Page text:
Bulgarian New Year's Eve revellers had good reason to celebrate the coming of 2007 as their country joined the EU on a day President Georgi Parvanov described as one of the most important in the country's history. The significant boost in economic confidence and political sentiment by gaining membership in the bloc and the subsequent challenges were central themes of the past twelve months.
Those who welcomed in the New Year by singing the EU anthem and watching the accompanying fireworks display in Sofia's central square did not need to wrap up as warm as they might have expected as the country experienced one of its mildest winters in recent years. The lack of snow on the country's slopes played havoc with the ski season, although this picked up later in the year with heavy snowfall in November.
The mild winter and a series of later floods and fires led to a poor harvest and pushed food prices up throughout the course of the year. When combined with the global rise in fuel prices, the resulting high inflation of over 11% year-on-year resulted in serious doubts as to whether the country would be able to fulfil the Maastricht Criteria on inflation levels in order to convert to the euro currency in 2010.
The government's attempts to curb inflation were hindered by the currency board, which pegs the lev to the euro and denies the government many monetary controls such as setting the interest rate. This was highlighted by the Bulgarian National Bank's (BNB) attempts to rein in spiralling credit lending in the banking sector. Unable to raise central interest rates due to the currency board the BNB increased minimum reserve requirements from 8% to 12%. However, in a country where 95% of the banks are foreign owned and can source funds from their headquarters, most chose to absorb the additional costs to remain attractive in an increasingly competitive sector.
The currency board was, however, instrumental in enabling the finance ministry to maintain a tight fiscal policy in 2007. It was aided by a simplified tax system, central to which was the new flat rate corporate tax of 10% - the lowest in Europe - introduced on January 1.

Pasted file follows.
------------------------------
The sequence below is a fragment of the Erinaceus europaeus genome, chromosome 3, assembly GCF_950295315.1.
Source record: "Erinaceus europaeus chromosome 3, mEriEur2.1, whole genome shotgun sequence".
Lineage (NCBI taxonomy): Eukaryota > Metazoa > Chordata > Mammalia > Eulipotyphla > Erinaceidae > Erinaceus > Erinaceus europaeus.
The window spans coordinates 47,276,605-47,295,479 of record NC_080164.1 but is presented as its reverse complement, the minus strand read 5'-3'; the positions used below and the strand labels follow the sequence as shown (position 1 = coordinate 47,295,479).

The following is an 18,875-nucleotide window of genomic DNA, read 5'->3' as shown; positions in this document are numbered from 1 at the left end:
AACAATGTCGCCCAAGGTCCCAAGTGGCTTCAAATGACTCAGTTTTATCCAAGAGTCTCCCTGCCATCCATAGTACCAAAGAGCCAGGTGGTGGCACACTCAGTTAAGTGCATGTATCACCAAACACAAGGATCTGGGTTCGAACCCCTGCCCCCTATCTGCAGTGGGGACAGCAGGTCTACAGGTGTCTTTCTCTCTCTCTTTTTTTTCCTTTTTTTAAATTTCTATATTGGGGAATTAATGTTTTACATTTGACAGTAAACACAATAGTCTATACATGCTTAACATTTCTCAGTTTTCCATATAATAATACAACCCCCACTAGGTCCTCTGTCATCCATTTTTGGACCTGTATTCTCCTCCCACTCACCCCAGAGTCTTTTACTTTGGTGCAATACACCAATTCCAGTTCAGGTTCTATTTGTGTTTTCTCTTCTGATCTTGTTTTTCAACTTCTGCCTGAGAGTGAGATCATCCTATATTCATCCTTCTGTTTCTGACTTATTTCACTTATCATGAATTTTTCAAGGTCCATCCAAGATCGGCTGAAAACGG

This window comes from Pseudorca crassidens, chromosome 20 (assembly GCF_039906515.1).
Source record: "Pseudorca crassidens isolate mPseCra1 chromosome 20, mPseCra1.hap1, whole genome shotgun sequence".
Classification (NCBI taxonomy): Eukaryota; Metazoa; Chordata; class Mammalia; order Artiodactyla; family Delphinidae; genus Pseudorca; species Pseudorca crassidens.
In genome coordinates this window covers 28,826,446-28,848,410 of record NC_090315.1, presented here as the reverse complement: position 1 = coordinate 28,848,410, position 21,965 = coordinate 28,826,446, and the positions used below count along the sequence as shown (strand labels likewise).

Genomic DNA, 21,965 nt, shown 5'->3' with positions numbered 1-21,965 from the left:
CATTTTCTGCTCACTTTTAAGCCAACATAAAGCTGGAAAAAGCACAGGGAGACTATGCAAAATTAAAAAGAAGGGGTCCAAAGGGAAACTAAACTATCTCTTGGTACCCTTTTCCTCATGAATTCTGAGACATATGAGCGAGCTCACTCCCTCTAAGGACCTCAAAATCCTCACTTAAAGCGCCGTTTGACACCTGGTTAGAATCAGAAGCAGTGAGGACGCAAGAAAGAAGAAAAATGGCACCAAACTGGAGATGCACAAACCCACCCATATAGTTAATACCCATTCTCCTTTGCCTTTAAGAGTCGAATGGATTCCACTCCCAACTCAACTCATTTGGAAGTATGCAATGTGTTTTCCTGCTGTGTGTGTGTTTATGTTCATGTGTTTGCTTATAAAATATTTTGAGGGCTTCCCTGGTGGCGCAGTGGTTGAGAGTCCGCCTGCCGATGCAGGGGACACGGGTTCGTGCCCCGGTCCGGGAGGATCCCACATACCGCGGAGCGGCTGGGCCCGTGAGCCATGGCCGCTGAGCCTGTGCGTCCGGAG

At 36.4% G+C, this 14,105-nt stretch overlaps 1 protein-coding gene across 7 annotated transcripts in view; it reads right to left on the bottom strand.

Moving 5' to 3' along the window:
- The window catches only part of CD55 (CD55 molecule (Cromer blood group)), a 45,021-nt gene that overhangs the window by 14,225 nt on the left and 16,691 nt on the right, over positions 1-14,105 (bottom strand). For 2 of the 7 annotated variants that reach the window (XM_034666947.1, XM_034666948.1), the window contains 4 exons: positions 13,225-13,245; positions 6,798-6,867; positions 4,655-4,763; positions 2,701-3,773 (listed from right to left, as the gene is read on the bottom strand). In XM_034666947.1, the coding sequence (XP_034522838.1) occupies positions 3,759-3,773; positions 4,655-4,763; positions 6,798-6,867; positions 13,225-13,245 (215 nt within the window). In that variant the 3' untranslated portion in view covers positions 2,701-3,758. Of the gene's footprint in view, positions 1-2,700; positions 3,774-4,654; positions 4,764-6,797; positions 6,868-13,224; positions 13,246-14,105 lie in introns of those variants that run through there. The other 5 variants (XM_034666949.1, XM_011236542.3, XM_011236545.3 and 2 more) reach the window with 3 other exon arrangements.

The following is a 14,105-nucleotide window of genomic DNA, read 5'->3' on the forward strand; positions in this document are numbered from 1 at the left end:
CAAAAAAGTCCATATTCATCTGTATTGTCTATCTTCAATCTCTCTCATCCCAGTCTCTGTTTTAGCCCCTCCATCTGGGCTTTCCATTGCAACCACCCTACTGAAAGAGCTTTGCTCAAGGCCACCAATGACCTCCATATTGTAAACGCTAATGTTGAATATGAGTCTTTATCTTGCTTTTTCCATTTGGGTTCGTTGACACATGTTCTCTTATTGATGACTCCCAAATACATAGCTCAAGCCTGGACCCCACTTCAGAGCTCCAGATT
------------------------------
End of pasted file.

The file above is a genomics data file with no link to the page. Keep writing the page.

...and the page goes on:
The success of the flat tax, which saw state revenues increase by 23% while collection costs fell, has galvanised the government to introduce a personal income tax of 10% in 2008 and allowed the treasury to notch up a record budget surplus of 3.05bn levs ($2.3bn) in the first nine months of the year.
The government was not the only one to feel its pockets filling up. Boosted by EU membership and the new flat tax, 2007 was a strong year for private enterprise. GDP grew at over 6% and the country attracted 5bn euros (almost $7.4bn) in foreign direct investment.
Up to half of this was targeted at the real estate sector where the construction and development of residential, office and retail space continued apace. Fears of a slowdown in British and Irish second homebuyers were tempered by the increasing interest of Romanians, Russians and Northern Europeans.
The large inflow of foreign capital into the real estate sector, combined with a rising trade deficit as Bulgarian companies purchased investment goods from abroad, led to a yawning current account deficit in 2007, that is expected to be about 20% of GDP. This was criticised by the International Monetary Fund but many government and independent analysts have downplayed its significance, saying it is a natural response to the country's continuing attraction of FDI. The current account deficit is also financed by FDI.
Perhaps a more significant challenge to the country's long-term sustainable development was highlighted by reports from the World Bank and the Belgium-based Lisbon Council for Economic Competitiveness and Social renewal, a think tank. Human resources remain at a premium in Bulgaria with employers finding it increasingly difficult to attract sufficient numbers of qualified candidates. As a result wages in some professions such as engineering and internet technology programming have risen exponentially in the last three years, albeit from a low base.
With private sector salaries rising rapidly, it was perhaps inevitable that public sector workers looked to gain from the country's strong economic growth. In October central Sofia was regularly brought to a standstill as the nation's teachers went on strike, demanding the government surplus be used to raise their salaries 100%. After six weeks of strikes, a settlement was reached, giving teachers a cumulative 45% pay rise.
In the aftermath of the strikes, the Citizens for Bulgaria's European Development (GERB) party, which strongly supported the teachers' strike, fared very well in the country's municipal elections, with the party's de facto leader, the popular former policeman Boyko Borissov, retaining his role as mayor of Sofia.
The ruling Bulgarian Socialist Party will have reason for concern given the growth of the GERB as the 2009 parliamentary elections approach. However, if it continues to maintain the tight fiscal policy that has reaped rewards in recent years, introduce effective reforms to the nation's education system and use EU funds wisely to improve the country's key infrastructure, the potential for future economic growth remains good.